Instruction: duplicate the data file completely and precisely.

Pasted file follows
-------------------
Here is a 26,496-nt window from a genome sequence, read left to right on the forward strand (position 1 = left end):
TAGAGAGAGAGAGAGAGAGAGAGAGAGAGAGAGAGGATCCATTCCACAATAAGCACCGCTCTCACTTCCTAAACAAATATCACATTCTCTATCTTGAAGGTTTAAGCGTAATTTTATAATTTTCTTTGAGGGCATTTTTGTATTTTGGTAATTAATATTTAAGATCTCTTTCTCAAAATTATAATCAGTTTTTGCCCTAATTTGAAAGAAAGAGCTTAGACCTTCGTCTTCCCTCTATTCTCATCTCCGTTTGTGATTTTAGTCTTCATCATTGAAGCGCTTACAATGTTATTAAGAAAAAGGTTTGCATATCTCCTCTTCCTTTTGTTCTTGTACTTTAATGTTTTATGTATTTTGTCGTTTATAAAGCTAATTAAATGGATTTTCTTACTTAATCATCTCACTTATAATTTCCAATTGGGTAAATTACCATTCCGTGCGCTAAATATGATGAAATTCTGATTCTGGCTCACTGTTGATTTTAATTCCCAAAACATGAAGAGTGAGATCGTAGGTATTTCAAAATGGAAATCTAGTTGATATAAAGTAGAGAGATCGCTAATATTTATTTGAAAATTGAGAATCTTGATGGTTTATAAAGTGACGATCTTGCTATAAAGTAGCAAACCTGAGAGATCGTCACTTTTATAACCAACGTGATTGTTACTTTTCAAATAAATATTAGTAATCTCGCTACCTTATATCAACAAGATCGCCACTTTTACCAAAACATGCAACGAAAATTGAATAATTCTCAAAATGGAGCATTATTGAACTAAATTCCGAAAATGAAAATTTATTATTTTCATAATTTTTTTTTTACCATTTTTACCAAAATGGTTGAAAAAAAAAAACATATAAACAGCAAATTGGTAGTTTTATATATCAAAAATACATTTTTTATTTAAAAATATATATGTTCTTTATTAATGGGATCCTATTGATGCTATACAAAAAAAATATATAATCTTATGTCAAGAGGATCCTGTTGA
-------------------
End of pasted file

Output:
Here is a 26,496-nt window from a genome sequence, read left to right on the forward strand (position 1 = left end):
TAGAGAGAGAGAGAGAGAGAGAGAGAGAGAGAGAGGATCCATTCCACAATAAGCACCGCTCTCACTTCCTAAACAAATATCACATTCTCTATCTTGAAGGTTTAAGCGTAATTTTATAATTTTCTTTGAGGGCATTTTTGTATTTTGGTAATTAATATTTAAGATCTCTTTCTCAAAATTATAATCAGTTTTTGCCCTAATTTGAAAGAAAGAGCTTAGACCTTCGTCTTCCCTCTATTCTCATCTCCGTTTGTGATTTTAGTCTTCATCATTGAAGCGCTTACAATGTTATTAAGAAAAAGGTTTGCATATCTCCTCTTCCTTTTGTTCTTGTACTTTAATGTTTTATGTATTTTGTCGTTTATAAAGCTAATTAAATGGATTTTCTTACTTAATCATCTCACTTATAATTTCCAATTGGGTAAATTACCATTCCGTGCGCTAAATATGATGAAATTCTGATTCTGGCTCACTGTTGATTTTAATTCCCAAAACATGAAGAGTGAGATCGTAGGTATTTCAAAATGGAAATCTAGTTGATATAAAGTAGAGAGATCGCTAATATTTATTTGAAAATTGAGAATCTTGATGGTTTATAAAGTGACGATCTTGCTATAAAGTAGCAAACCTGAGAGATCGTCACTTTTATAACCAACGTGATTGTTACTTTTCAAATAAATATTAGTAATCTCGCTACCTTATATCAACAAGATCGCCACTTTTACCAAAACATGCAACGAAAATTGAATAATTCTCAAAATGGAGCATTATTGAACTAAATTCCGAAAATGAAAATTTATTATTTTCATAATTTTTTTTTTACCATTTTTACCAAAATGGTTGAAAAAAAAAAACATATAAACAGCAAATTGGTAGTTTTATATATCAAAAATACATTTTTTATTTAAAAATATATATGTTCTTTATTAATGGGATCCTATTGATGCTATACAAAAAAAATATATAATCTTATGTCAAGAGGATCCTGTTGA